PHOENIX — Editor's note: The above video is from a Tuesday evening newscast.
An Arizona county Democratic party called out Gov. Doug Ducey for wearing Nike shoes at a Fourth of July event Thursday, days after the governor pulled financial incentives for the company to build a manufacturing plant in Goodyear.
The Coconino County Democratic Party posted a photo on Thursday of Ducey wearing black Nike shoes -- signature white swoosh and all.
"Wow, @dougducey standing on principle wearing his Nikes for the 4th of July. #nikeboycott #Nike," the post read.
It was not immediately clear when and where the photo was taken.
In an emailed statement to 12 News, the governor's spokesman Patrick Ptak waved off the #Shoegate controversy.
"Really? Yes, the Governor owns Nikes. Stop the presses," Ptak said.
"But this story was about our flag and our founding. The governor didn’t call for a boycott. He didn’t even say the company wasn’t welcome to do business in Arizona. He said we should be respecting our flag, our history and Betsy Ross."
While the brand of shoes that Ducey sports is not typically newsworthy, the photo was posted two days after the governor directed the state commerce authority to remove financial incentives for Nike to build a facility in Goodyear.
The move by Ducey to pull the money was in response to a decision by Nike to pull a shoe that featured the original Betsy Ross-designed American flag.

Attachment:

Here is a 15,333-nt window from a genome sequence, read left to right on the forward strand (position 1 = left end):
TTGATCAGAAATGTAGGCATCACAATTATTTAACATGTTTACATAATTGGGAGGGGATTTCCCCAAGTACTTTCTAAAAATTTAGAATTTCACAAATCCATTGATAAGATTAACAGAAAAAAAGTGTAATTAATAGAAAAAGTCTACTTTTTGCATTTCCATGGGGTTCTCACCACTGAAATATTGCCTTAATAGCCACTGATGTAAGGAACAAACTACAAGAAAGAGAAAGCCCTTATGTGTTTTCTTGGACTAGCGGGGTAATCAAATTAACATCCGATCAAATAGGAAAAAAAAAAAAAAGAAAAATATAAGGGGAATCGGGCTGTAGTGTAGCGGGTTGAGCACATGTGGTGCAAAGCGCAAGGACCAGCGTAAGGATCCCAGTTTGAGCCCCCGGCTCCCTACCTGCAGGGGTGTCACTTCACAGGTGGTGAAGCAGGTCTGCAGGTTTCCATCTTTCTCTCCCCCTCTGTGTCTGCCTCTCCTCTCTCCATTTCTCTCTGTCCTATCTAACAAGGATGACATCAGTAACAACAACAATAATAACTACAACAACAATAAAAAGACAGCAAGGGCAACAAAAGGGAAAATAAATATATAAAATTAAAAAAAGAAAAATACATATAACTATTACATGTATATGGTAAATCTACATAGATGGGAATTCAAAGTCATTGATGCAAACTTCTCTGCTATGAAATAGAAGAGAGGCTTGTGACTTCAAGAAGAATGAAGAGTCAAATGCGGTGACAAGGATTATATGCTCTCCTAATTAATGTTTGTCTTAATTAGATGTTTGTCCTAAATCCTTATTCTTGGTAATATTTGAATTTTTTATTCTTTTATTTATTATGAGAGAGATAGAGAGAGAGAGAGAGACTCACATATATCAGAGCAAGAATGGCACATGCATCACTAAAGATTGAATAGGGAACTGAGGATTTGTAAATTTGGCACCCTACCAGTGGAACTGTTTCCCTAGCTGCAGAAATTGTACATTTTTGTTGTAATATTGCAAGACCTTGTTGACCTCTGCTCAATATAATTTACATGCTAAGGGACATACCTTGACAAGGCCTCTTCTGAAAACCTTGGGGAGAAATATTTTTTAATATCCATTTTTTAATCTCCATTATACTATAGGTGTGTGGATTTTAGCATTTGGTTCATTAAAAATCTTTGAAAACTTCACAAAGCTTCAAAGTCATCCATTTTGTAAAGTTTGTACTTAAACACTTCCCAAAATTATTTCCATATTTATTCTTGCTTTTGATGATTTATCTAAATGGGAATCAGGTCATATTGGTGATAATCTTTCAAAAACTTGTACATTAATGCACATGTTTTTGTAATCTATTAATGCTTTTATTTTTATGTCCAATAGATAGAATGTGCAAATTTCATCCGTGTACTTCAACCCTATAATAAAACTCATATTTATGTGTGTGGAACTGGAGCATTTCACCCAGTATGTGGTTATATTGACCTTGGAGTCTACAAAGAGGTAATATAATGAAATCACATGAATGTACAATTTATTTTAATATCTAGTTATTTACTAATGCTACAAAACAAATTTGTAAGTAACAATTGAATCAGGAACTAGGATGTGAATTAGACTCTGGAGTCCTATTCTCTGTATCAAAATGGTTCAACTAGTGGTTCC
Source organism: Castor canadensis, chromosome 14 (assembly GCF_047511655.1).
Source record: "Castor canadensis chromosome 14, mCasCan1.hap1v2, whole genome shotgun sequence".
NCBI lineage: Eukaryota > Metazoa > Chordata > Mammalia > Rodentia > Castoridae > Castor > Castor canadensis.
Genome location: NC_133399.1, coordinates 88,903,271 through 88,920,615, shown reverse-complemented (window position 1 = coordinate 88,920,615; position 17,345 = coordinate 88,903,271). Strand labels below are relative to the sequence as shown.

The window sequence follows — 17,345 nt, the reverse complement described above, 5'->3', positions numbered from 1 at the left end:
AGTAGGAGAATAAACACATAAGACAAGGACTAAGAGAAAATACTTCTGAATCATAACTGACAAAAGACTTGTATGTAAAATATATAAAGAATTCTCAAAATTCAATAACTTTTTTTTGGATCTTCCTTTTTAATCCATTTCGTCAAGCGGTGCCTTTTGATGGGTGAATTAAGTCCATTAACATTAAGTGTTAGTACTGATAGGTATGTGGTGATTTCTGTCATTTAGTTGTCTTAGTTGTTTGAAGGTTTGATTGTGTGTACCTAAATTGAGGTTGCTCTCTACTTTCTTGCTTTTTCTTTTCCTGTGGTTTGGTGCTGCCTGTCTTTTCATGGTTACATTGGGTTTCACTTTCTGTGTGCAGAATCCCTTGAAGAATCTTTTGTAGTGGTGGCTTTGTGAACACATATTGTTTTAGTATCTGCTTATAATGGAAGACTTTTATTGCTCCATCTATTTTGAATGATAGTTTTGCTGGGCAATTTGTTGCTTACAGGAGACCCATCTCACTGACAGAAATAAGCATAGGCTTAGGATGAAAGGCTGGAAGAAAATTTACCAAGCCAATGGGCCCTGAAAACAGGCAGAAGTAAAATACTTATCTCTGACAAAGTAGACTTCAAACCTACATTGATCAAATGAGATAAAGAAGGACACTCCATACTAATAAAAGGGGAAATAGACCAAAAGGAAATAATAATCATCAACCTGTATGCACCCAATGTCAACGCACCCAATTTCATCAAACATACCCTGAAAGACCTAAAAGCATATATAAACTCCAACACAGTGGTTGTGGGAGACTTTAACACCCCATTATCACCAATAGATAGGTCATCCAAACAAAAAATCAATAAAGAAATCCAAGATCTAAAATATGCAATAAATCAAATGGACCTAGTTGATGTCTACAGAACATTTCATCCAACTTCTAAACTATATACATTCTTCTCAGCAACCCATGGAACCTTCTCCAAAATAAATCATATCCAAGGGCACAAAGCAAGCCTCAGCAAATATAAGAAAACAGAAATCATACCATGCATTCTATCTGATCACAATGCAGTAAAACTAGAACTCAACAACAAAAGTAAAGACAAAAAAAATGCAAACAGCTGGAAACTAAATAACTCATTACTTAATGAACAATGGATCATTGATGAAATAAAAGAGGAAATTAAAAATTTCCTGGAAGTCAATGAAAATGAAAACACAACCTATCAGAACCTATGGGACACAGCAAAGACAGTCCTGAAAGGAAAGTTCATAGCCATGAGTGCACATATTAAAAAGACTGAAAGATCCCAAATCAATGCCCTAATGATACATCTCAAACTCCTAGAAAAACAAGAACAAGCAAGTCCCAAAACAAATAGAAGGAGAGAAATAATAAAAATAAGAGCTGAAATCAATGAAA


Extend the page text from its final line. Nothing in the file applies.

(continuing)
“Nike has chosen not to release the Air Max 1 Quick Strike Fourth of July as it featured an old version of the American flag,” the company said in a statement.
In an early-morning Twitter thread on Tuesday, Ducey slammed Nike for the decision, saying it was "terrible" and he was "embarrassed" for the company.
"Nike is an iconic American brand and American company. This country, our system of government and free enterprise have allowed them to prosper and flourish," part of the thread read.
"Instead of celebrating American history the week of our nation’s independence, Nike has apparently decided that Betsy Ross is unworthy, and has bowed to the current onslaught of political correctness and historical revisionism."
"I’ve ordered the Arizona Commerce Authority to withdraw all financial incentive dollars under their discretion that the state was providing for the company to locate here," Ducey said in a Twitter thread early Tuesday.
The announcement came the morning after Goodyear approved a $2 million incentive plan for a Nike facility to open in the city.
The Arizona Commerce Authority confirmed the move, saying in a Tuesday statement that it was withdrawing an up to $1 million grant at the direction of the governor.
The money, however, is "purely discretionary," the commerce authority said in a statement.
Goodyear Mayor Georgia Lord said Wednesday that the city would honor its commitment to Nike.
"It has been a focus of the Goodyear City Council to build a strong economy for years to come and we will continue to work hard to bring the kind of high-quality jobs that our residents deserve," she said.